Fluorescent In Situ Hybridization: (FISH)
What Is FISH?
FISH is a molecular technique that is often used to identify and enumerate specific microbial groups. This technique can be used to determine, with the presence or absence of a fluorescent signal, whether specific genetic elements exist in a sample. This can be useful for determining if microbes have a particular gene present and/or if that gene is being expressed under a given set of conditions. Fluorescent probes are designed to attach to specific genetic regions of microbes that will differentiate them from other groups. When these probes are applied a fluorescent microscope can be used to detect the presence or absence of individual microbial groups. Another sister technique, called Flow-Cytometric Analysis (FCM), can also be carried out when fluorescent tags are applied to microbial populations. Fluorescent signal is used to count or sort individual genotypes out of groups of cells (see more on FCM).
How Does FISH Work?
The FISH technique is dependent upon hybridizing a probe with a fluorescent tag, complementary in sequence, to a short section of DNA on a target gene. The tag and probe are applied to a sample of interest under conditions that allow for the probe to attach itself to the complementary sequence in the specimen if it is present. After the specimen has been treated, excess fluorophore is washed away and the sample can be visualized under a fluorescent microscope. By quantifying the amount of fluorescence with the scope it can be determined if the type of cell the probe was designed for is present, and if so, how much of it is present in a sample. Transcripts (mRNA) in microbes can also be targeted to detect if a specific gene is being expressed under the given conditions.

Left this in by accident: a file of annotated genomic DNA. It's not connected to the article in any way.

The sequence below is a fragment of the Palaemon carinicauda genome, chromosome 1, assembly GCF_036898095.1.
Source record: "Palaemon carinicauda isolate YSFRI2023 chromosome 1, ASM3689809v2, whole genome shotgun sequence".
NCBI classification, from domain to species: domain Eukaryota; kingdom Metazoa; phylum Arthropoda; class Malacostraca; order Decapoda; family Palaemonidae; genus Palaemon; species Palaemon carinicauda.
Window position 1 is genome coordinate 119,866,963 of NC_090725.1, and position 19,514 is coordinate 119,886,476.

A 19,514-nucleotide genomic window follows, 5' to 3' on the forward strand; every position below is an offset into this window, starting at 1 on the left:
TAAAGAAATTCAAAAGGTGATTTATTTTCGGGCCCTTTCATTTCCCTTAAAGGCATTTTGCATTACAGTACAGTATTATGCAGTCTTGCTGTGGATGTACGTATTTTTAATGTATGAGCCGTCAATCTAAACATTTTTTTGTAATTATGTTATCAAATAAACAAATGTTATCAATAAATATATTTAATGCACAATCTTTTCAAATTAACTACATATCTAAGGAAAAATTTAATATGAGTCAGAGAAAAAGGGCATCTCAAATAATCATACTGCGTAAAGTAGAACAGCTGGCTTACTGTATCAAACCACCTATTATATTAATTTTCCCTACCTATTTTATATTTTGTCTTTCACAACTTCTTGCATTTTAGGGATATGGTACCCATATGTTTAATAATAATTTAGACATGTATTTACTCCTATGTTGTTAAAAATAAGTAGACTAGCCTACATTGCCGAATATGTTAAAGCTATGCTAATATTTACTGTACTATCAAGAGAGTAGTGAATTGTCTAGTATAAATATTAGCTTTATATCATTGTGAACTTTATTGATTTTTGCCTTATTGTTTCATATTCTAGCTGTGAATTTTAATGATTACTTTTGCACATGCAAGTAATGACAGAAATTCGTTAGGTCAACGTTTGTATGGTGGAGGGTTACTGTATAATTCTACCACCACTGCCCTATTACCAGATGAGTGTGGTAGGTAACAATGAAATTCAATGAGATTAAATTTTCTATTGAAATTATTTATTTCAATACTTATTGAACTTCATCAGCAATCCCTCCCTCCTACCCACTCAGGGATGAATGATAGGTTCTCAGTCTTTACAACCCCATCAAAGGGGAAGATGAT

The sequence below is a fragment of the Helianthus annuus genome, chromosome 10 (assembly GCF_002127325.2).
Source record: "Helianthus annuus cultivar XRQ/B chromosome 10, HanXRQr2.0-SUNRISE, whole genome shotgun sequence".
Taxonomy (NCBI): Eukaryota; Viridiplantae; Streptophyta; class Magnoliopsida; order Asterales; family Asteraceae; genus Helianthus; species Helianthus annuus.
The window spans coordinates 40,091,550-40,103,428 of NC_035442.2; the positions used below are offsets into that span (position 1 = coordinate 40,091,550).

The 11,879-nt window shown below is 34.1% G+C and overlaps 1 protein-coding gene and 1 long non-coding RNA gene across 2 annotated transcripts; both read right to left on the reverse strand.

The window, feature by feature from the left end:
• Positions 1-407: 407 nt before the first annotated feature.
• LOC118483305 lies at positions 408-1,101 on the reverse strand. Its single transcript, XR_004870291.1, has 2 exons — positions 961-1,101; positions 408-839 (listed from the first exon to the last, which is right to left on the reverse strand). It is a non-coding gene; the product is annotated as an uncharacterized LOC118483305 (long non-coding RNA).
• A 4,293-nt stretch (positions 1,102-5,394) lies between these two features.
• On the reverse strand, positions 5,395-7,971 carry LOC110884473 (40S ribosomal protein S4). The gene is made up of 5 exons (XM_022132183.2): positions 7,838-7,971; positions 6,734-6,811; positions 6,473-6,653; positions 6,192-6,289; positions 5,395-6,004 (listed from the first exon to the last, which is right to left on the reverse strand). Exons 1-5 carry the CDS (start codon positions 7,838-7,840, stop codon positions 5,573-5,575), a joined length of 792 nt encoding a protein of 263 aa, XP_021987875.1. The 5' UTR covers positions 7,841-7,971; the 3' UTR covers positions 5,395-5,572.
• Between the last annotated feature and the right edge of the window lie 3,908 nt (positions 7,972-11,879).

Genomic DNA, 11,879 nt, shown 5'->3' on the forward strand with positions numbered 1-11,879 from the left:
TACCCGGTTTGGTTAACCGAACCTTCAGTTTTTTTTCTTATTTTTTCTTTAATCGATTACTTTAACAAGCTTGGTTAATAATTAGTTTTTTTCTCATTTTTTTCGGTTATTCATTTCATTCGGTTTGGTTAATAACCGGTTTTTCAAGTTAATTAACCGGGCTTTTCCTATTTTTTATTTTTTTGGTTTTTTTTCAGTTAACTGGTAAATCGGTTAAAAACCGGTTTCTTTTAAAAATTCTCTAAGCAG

Fluorescent probes of various colors can be used at the same time for varying targets at the same time to determine which portion of a population different individuals make up. For instance, in the image shown here, a red archaeal specific probe has been applied as well as green bacterial probe. These images can be compared with those taken with a different filter and stain such as DAPI that binds DNA nonspecifically. The images with the blue DAPI stain show the size of the combined microbial populations and when compared with the differentially stained images of the same population can give researchers an idea of what proportion of the whole each of the different domains (bacteria and archaea) are responsible for.